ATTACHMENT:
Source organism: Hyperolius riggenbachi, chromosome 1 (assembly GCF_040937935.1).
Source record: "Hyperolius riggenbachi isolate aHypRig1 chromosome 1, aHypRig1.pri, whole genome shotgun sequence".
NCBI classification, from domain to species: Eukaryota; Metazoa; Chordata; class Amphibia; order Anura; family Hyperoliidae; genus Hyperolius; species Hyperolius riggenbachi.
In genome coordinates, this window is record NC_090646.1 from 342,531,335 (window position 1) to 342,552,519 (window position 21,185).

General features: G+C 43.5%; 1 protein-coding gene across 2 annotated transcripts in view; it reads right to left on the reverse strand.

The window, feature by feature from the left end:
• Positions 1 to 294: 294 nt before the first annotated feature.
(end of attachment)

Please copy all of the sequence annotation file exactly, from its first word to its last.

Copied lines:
Source organism: Hyperolius riggenbachi, chromosome 1 (assembly GCF_040937935.1).
Source record: "Hyperolius riggenbachi isolate aHypRig1 chromosome 1, aHypRig1.pri, whole genome shotgun sequence".
NCBI classification, from domain to species: Eukaryota; Metazoa; Chordata; class Amphibia; order Anura; family Hyperoliidae; genus Hyperolius; species Hyperolius riggenbachi.
In genome coordinates, this window is record NC_090646.1 from 342,531,335 (window position 1) to 342,552,519 (window position 21,185).

General features: G+C 43.5%; 1 protein-coding gene across 2 annotated transcripts in view; it reads right to left on the reverse strand.

The window, feature by feature from the left end:
• Positions 1 to 294: 294 nt before the first annotated feature.